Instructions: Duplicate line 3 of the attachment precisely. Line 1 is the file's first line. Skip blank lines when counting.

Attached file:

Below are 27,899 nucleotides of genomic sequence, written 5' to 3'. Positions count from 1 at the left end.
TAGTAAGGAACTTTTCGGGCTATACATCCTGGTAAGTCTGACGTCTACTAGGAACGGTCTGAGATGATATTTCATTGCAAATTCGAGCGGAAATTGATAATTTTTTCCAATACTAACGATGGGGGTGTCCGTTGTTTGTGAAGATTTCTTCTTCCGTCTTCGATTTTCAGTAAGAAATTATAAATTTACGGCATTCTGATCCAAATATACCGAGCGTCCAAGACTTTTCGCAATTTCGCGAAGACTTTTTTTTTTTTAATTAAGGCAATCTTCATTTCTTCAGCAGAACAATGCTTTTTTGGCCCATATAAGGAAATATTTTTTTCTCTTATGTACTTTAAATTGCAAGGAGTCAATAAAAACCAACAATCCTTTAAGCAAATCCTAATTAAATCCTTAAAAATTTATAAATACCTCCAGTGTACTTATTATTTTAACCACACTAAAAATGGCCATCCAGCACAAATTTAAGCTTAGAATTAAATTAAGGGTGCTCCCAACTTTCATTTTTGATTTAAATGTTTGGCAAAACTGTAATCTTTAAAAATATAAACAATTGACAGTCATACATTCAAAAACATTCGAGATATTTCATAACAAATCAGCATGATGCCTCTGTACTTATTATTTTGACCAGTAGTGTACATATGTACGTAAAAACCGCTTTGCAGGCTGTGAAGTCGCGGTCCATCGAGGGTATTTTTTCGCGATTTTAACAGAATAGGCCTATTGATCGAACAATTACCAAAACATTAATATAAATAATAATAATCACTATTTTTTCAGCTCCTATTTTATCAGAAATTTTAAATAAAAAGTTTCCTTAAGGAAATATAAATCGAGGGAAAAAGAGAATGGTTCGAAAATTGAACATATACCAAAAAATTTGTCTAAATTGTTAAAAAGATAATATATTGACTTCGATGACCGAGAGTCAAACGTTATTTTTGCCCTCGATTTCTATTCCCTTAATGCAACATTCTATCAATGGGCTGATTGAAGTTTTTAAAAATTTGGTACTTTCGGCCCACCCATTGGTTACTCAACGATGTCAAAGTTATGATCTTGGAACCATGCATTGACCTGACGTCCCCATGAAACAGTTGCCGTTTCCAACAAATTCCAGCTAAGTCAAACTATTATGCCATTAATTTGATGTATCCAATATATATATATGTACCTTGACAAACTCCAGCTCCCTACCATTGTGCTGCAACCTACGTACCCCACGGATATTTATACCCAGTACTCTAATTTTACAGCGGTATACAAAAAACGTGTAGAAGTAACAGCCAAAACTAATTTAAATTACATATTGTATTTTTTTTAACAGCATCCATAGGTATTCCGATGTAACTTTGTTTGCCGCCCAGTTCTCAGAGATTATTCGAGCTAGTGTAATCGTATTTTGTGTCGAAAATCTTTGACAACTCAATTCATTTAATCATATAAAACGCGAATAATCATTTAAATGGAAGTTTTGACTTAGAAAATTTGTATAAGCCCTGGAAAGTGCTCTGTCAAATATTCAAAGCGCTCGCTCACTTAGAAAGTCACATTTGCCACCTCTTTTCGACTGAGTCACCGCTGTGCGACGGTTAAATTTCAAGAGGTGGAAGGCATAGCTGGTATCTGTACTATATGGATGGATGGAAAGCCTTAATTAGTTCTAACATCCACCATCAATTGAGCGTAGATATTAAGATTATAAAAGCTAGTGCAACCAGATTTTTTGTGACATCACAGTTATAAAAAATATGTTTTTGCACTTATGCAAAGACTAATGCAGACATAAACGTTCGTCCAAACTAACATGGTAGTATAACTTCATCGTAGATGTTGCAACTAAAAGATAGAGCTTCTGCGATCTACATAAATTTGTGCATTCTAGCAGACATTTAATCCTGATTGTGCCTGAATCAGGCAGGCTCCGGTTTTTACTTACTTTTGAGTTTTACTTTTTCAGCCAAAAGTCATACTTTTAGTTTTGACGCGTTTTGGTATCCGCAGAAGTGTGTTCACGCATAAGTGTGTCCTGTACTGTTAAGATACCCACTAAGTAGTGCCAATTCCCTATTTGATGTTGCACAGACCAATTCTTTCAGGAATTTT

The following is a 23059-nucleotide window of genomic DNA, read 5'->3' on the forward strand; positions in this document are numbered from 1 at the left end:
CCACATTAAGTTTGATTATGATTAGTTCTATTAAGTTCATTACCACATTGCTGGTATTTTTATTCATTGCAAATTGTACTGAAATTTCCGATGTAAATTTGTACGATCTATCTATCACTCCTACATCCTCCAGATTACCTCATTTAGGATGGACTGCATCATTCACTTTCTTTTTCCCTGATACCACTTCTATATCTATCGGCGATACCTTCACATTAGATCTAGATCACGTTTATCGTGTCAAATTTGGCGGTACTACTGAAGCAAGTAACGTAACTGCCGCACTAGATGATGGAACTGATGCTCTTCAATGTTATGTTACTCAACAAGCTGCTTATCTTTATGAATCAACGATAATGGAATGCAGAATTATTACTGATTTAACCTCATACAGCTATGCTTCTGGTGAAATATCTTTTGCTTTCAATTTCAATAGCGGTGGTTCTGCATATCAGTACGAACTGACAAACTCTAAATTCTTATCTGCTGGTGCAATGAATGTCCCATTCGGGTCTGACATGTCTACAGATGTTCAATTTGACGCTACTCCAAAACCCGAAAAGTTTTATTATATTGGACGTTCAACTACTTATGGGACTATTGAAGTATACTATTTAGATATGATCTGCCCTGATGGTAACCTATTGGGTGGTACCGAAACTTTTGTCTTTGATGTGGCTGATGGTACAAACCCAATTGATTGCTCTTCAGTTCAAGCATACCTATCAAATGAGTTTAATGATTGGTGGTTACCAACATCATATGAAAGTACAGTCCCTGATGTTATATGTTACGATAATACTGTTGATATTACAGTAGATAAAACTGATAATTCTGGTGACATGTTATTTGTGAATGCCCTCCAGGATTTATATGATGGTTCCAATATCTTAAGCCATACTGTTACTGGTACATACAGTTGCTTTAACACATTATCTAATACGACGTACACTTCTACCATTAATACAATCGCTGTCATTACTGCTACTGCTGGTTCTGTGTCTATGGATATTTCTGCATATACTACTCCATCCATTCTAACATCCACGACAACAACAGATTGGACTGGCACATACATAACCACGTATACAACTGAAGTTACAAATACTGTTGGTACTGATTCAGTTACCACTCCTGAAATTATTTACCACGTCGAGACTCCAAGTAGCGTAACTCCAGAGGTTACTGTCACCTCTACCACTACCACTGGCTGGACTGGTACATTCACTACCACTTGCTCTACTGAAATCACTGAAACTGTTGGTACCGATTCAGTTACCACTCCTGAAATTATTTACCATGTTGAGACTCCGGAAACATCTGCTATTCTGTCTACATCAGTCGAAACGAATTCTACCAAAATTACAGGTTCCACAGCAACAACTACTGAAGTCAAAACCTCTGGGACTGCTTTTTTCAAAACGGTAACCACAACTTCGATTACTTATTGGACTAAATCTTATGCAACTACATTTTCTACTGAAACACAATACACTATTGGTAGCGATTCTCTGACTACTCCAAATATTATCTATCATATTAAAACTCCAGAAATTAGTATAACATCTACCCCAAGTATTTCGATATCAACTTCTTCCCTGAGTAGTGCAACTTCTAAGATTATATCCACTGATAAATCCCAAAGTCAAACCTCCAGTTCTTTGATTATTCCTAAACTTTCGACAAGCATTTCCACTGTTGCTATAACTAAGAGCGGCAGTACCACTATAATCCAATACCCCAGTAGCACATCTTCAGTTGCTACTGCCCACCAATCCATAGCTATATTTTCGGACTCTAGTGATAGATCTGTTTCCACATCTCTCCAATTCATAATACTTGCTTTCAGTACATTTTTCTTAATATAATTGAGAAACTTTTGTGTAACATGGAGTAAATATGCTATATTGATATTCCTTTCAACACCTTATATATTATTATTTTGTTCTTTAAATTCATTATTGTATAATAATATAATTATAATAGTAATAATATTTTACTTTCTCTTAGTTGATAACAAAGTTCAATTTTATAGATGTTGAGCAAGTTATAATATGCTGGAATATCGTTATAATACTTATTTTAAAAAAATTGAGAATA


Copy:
The following is a 23059-nucleotide window of genomic DNA, read 5'->3' on the forward strand; positions in this document are numbered from 1 at the left end: